I looked forward to a quiet morning of studying swallows and terns. There I stood on the last boardwalk over one of my favorite spots watching a few swallows when I saw the shorebirds well up out on the beach. My heart sank. I headed immediately out to the beach. There was a couple with their lovely spaniel. Well the dog was bounding thru the birds. If I had been a few minutes early I could have been in position to engage this couple with their dog in conversation. In this conversation, I explain why it is important to allow the birds here to rest. I find that most folks have no idea what these birds are doing there. Once they hear & understand, they gladly help the birds. Education is the key to understanding and cooperation. We need to get the word out that the Southend of Jekyll is a very special place. It can be a place to watch, study, and learn about birds and wildlife. There is a comment book at the Jekyll Island Campground Bird Sanctuary where folk can write comments about the sanctuary. Many of the comments are thanking the Jekyll Island Authority folks for having this quiet place of reflection. The south end beach is a similar place of rest and quiet.
Today the dog bounded by me. The birds were gone. I turned to see that part of the flock had settled down east of me. I picked up my scope and walked there. It was hot and the tide was going out which meant that a lot of the birds were heading out to other resting places. While studying the flock I found several species I wanted to draw and record. Caspian, Royal, and Sandwich Terns were present. Working away I didn’t find any Common or Forster’s Terns but I was content to get some contour drawings of the mixed flocks. These contour drawing are what I use to get a “feel” for the birds. I call this excise tactile learning. This excise makes you pay attention to the details that are important in creating a work of art. My excise was interrupted again when the dog came back bounding through the flock. The birds were gone again. The couple walked by me waved and smiled totally oblivious. I had missed my opportunity to engaging them in conversation. I turned around and headed back west. I did find three Black Terns but they were extremely jittery. The whole smaller flock remained jumpy.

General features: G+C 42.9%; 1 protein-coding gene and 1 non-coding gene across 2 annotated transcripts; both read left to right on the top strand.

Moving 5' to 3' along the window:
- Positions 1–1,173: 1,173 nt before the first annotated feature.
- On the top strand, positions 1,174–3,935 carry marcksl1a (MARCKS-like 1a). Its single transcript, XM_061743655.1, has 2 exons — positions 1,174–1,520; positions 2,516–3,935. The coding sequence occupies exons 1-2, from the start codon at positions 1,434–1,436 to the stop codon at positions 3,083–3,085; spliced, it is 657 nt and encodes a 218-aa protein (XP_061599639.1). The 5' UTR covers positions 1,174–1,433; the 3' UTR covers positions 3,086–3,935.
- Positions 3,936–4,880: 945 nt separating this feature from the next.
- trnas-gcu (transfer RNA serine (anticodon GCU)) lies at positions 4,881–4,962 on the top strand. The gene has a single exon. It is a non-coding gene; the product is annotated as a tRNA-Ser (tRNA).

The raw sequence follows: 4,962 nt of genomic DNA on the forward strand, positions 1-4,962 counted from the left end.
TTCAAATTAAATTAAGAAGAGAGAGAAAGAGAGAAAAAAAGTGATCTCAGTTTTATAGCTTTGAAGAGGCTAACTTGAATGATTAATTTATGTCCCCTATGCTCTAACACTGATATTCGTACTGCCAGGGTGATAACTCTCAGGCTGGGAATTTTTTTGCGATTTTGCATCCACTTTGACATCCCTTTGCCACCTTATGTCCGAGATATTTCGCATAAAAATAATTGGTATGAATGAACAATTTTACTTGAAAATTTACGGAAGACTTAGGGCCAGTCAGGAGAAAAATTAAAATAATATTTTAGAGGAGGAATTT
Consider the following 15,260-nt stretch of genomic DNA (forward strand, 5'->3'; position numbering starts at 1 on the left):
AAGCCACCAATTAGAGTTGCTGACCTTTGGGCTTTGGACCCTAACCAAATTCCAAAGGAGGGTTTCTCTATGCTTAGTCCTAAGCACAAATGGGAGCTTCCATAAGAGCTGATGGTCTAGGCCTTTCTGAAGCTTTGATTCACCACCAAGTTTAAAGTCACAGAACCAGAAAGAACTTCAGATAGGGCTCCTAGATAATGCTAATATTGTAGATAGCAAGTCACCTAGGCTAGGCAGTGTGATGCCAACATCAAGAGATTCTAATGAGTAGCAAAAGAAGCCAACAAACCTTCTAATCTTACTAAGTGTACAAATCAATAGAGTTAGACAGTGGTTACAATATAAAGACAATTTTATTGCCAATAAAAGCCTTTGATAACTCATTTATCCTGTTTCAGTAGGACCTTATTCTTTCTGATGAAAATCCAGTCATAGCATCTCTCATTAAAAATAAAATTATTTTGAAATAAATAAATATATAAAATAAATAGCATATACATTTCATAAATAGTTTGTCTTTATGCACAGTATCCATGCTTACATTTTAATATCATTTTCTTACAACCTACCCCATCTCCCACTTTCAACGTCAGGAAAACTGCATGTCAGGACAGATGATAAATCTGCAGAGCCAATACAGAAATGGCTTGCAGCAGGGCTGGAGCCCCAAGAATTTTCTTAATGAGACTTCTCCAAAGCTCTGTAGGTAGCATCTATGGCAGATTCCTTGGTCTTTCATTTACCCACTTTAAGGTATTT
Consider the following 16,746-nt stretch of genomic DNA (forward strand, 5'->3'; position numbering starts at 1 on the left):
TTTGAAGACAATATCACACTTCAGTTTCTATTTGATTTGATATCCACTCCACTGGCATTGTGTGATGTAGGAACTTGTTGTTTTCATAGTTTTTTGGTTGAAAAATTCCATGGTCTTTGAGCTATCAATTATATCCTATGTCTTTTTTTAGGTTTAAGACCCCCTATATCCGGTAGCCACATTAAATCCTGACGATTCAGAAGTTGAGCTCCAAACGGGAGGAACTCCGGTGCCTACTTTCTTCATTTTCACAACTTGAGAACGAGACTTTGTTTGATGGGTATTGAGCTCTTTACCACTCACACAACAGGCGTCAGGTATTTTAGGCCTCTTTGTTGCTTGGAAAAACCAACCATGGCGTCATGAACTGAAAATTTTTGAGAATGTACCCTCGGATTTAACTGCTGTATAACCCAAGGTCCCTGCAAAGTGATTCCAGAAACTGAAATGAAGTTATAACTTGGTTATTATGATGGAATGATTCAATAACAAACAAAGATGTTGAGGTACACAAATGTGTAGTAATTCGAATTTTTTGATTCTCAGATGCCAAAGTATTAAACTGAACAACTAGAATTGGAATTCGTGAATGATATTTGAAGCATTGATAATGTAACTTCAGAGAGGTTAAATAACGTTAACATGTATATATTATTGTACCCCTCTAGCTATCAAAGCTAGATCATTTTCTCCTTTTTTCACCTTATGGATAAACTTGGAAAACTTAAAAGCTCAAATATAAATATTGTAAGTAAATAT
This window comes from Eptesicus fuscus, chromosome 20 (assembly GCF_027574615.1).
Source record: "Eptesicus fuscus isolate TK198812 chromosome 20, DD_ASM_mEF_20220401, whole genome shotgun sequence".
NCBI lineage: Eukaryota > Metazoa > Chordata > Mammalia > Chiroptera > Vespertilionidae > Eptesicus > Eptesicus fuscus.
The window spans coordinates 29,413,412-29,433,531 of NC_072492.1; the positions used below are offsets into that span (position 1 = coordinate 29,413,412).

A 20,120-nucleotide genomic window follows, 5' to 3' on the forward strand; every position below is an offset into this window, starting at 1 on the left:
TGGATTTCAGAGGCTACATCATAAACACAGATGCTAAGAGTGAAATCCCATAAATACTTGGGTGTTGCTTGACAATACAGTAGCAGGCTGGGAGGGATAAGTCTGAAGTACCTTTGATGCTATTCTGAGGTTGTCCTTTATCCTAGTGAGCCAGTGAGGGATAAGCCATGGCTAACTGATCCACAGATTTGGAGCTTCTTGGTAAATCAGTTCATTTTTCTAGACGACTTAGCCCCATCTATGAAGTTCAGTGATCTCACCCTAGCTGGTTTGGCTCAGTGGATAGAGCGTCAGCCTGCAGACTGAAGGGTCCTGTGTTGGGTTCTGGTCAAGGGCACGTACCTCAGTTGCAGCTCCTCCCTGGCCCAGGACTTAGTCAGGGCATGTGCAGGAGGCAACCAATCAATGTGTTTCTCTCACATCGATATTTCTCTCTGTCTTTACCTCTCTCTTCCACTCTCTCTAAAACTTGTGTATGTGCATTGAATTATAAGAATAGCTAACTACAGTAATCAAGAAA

I turned and went to the Campground Sanctuary. There it was quiet and the birds were enjoying the food and water. There were Northern Parula, Summer Tanager and White-eyed Vireos as well as the ever present of cardinals, chick-a-dee and titmice. The Amphitheater area had resting night-herons and Anhingas. It was a productive morning but I will apology for the rant about the dog on the beach. It just shows me we have to do more to educate Jekyll’s visitors about Jekyll’s wildlife. What a wonderful opportunity we have to educate in a uniquely Jekyll way which is fun and enjoyable!
Thanks Lydia

Sunday, September 2, 2007

Swallows are flying

Barn, Barn, Barn, Barn, Barn, BANK, Barn, Barn, Barn, Barn, Barn, CLIFF, Barn, Barn, Barn, Barn, Barn, BANK, PURPLE MARTIN, Barn, Barn- there goes five Eastern Kingbirds, Bobolinks bink over head. Every year I wade through the heat of August to see this spectacle, the migration of swallows. It isn’t like the Tree Swallow migration in October where the flocks are gathered in tight swirls. These birds are scattered over the dunes with other birds heading south with them. It is hard to pick one bird for they are flying up and around, back and forth. The nice ingredient is they are all flying at or just a little above eye level. Well except the martins, they fly much higher and direct. They are just leaving. The Cliff Swallows seem to fly just a little higher and more direct as well. They may bank once or twice to show off the buffy rumps before they blast off south. They are all flying over the golden sea oats. This triggers my imagination. I am alone so I bring out my sketch book and draw.

Out on the beach the tide is high and coming in so the gulls and terns are gathered together. There are Black, Least, Caspian, Sandwich, Common, Forster’s Terns mixed in with the Royal Terns and the Black Skimmers. It is hard to tear myself away but I finally do and head off to lunch in the Bird Sanctuary in the Campground. A Worm-eating Warbler is picking food for itself behind the bird bath. What a beautiful little skulker! It takes some time to see around the leaves to get the ochre colored head with the black strips that help clinch the ID. I just have to look at the Yellow-crowned Night-heron so I finished the morning at the Amphitheater. The image is an adult Yellow-crowned flying across the deep green Amphitheater pond is an image I want to etch someday. I was treated to great views of both night-herons but the treat were the Pine Warblers that were singing as they foraged in the pines. Yes it is hot but the images of migration make it worth the wade.